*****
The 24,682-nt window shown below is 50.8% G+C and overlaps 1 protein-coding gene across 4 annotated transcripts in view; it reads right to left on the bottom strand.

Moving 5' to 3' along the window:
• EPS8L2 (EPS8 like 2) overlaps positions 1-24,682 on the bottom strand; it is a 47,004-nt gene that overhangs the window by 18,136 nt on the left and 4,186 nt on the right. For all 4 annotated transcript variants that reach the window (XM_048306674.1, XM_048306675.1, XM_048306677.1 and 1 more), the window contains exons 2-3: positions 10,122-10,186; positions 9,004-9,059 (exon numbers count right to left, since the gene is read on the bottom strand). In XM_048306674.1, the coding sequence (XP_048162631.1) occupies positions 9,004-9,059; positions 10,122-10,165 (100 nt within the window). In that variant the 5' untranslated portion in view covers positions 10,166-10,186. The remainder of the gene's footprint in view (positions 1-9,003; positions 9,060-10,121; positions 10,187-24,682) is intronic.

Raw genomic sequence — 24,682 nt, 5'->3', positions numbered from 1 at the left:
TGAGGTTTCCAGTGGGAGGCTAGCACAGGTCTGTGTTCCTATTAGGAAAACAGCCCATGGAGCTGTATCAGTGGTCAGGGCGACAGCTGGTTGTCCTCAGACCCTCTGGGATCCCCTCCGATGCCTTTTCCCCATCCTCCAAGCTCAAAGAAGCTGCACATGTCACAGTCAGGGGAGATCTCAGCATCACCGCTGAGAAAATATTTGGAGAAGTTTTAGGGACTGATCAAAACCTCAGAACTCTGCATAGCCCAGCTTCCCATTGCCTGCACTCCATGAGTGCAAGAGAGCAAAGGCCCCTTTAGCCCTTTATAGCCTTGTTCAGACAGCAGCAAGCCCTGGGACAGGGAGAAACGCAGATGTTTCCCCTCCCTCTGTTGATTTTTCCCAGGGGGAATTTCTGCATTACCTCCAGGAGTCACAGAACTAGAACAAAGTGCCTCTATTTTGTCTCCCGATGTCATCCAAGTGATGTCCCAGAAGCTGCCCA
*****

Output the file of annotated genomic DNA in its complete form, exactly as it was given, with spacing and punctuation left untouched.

The 24,682-nt window shown below is 50.8% G+C and overlaps 1 protein-coding gene across 4 annotated transcripts in view; it reads right to left on the bottom strand.

Moving 5' to 3' along the window:
• EPS8L2 (EPS8 like 2) overlaps positions 1-24,682 on the bottom strand; it is a 47,004-nt gene that overhangs the window by 18,136 nt on the left and 4,186 nt on the right. For all 4 annotated transcript variants that reach the window (XM_048306674.1, XM_048306675.1, XM_048306677.1 and 1 more), the window contains exons 2-3: positions 10,122-10,186; positions 9,004-9,059 (exon numbers count right to left, since the gene is read on the bottom strand). In XM_048306674.1, the coding sequence (XP_048162631.1) occupies positions 9,004-9,059; positions 10,122-10,165 (100 nt within the window). In that variant the 5' untranslated portion in view covers positions 10,166-10,186. The remainder of the gene's footprint in view (positions 1-9,003; positions 9,060-10,121; positions 10,187-24,682) is intronic.

Raw genomic sequence — 24,682 nt, 5'->3', positions numbered from 1 at the left:
TGAGGTTTCCAGTGGGAGGCTAGCACAGGTCTGTGTTCCTATTAGGAAAACAGCCCATGGAGCTGTATCAGTGGTCAGGGCGACAGCTGGTTGTCCTCAGACCCTCTGGGATCCCCTCCGATGCCTTTTCCCCATCCTCCAAGCTCAAAGAAGCTGCACATGTCACAGTCAGGGGAGATCTCAGCATCACCGCTGAGAAAATATTTGGAGAAGTTTTAGGGACTGATCAAAACCTCAGAACTCTGCATAGCCCAGCTTCCCATTGCCTGCACTCCATGAGTGCAAGAGAGCAAAGGCCCCTTTAGCCCTTTATAGCCTTGTTCAGACAGCAGCAAGCCCTGGGACAGGGAGAAACGCAGATGTTTCCCCTCCCTCTGTTGATTTTTCCCAGGGGGAATTTCTGCATTACCTCCAGGAGTCACAGAACTAGAACAAAGTGCCTCTATTTTGTCTCCCGATGTCATCCAAGTGATGTCCCAGAAGCTGCCCA